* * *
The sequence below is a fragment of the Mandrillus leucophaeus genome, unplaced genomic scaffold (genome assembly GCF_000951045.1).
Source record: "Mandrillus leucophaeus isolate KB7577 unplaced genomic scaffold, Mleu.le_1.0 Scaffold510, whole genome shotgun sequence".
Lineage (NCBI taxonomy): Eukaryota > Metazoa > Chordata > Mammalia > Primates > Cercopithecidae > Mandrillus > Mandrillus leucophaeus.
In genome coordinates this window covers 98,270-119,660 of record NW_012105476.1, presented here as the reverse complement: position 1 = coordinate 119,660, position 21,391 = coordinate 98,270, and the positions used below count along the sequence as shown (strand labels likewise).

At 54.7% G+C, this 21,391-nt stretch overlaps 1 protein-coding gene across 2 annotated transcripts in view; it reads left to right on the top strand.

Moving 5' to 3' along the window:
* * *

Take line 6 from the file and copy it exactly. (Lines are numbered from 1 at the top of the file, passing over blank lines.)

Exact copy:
Moving 5' to 3' along the window: